Sen. Elizabeth Warren's College Journey Says So Much About The Power Of Investing In Young People

In a recent interview with CNBC, Senator Elizabeth Warren (D-MA) revealed she lived a “whole ‘nother life” before politics — and touched on how her own experience getting through college despite coming from a low-income, working class background helped her become the politician we know today. 

In the interview, Warren talked about growing up in a paycheck-to-paycheck family with three military brothers. Her career goal growing up was to teach public school, but she knew her family wouldn’t be able to afford her education, she told CNBC.

So, Warren said, she got married when she was 19 and found a commuter college that cost just $50 a semester where she "hung on for dear life." Warren added that believes that opportunities like this aren’t available for America’s kids anymore — which is backed up by studies like this one from the Institute for Higher Education Policy (IHEP) that found that 70 percent of colleges are unaffordable for lower-income and middle-income students (particularly for those who don't want to or cannot take out student loans to cover their costs). 

“Here I am, the daughter of a janitor, who ended up as a public school teacher, a university professor, and a United States senator because America invested in kids. That opportunity's not out there today,” Warren said. “Because kids like me, that door's only going to open once for them, and it needs to open now. It doesn't need to open 10 years from now or 20 years from now; it needs to open now.”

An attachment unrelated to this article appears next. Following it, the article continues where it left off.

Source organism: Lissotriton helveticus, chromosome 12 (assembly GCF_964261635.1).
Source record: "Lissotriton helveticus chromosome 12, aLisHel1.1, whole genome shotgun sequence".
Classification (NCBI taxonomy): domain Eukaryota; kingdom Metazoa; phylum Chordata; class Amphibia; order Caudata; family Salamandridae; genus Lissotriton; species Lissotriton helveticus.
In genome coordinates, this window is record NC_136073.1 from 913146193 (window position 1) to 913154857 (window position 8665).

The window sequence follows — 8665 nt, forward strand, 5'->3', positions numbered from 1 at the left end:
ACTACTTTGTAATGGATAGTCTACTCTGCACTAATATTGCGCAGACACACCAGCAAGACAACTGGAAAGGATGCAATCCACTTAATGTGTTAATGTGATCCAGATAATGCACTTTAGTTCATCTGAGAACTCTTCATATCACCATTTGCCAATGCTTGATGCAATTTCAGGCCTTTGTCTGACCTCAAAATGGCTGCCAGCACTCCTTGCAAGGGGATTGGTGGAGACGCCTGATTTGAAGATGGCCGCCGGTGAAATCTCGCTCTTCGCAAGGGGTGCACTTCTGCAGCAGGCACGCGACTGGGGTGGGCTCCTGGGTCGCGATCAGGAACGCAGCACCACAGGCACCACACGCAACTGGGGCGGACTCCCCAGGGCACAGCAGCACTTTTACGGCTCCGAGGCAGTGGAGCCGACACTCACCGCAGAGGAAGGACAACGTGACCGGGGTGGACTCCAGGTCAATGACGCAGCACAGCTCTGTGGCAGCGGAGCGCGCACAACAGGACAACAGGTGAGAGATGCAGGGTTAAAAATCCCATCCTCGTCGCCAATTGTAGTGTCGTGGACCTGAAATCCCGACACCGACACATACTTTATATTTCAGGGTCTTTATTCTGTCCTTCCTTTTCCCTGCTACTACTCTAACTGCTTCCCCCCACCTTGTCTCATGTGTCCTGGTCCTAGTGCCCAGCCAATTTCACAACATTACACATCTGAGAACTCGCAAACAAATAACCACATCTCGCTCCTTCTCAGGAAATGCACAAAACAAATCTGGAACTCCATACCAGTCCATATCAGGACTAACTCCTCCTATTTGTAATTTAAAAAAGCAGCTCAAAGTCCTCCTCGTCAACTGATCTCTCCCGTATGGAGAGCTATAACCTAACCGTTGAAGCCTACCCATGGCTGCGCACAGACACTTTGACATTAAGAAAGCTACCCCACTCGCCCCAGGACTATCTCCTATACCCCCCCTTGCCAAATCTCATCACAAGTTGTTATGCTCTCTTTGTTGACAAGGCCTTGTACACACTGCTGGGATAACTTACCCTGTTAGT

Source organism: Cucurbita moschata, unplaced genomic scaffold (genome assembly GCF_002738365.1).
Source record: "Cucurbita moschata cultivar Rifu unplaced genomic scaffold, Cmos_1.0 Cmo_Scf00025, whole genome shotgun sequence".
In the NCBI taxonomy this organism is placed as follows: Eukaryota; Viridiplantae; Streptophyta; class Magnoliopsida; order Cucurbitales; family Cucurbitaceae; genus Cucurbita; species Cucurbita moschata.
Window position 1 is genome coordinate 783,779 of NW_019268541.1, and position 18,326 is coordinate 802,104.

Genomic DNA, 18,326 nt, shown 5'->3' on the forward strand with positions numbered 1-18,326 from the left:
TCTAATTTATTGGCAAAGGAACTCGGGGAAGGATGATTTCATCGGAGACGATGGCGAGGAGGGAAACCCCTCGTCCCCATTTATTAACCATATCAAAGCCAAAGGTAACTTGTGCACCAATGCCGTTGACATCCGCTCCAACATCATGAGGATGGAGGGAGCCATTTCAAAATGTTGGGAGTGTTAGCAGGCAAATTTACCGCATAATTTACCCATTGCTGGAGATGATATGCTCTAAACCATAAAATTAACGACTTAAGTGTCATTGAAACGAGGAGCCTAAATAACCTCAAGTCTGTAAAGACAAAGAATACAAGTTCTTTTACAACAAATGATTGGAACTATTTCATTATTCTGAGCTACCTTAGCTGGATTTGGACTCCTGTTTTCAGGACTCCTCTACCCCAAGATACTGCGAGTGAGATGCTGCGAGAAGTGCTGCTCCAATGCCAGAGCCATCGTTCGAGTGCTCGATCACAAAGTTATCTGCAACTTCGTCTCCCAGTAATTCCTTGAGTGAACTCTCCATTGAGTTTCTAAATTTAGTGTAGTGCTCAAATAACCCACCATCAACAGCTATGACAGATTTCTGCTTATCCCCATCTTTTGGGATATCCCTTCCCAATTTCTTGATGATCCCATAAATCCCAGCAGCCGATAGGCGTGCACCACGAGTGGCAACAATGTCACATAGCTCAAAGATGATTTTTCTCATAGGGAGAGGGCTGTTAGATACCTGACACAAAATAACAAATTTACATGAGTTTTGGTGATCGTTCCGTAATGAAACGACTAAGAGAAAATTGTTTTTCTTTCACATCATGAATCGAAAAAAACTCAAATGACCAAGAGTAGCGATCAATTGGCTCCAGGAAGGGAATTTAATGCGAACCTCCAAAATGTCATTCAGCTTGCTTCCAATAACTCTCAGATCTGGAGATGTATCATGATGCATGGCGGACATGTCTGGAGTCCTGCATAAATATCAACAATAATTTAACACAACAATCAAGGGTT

In the interview, Warren also touched on her polarizing reputation, her views on capitalism and the state of the Democratic party in 2018. 

For Warren, Democrats “believe there's value in each of us, and that government can be a real force for good on health care, on helping our kids get an education, on building the infrastructure we need to build, on fighting back this horrible opioid crisis, on investing in medical research.” 

And as for her reputation for being a "polarizing" figure? Warren says doesn’t see it like that — and instead sees it as a part of being transparent about what she's working toward. 

"I see it as wherever I go people know what I fight for," she said. "And a lot of folks agree with me, and even a lot of folks who don't respect the fact that I’m pretty darn clear about it and pretty straightforward."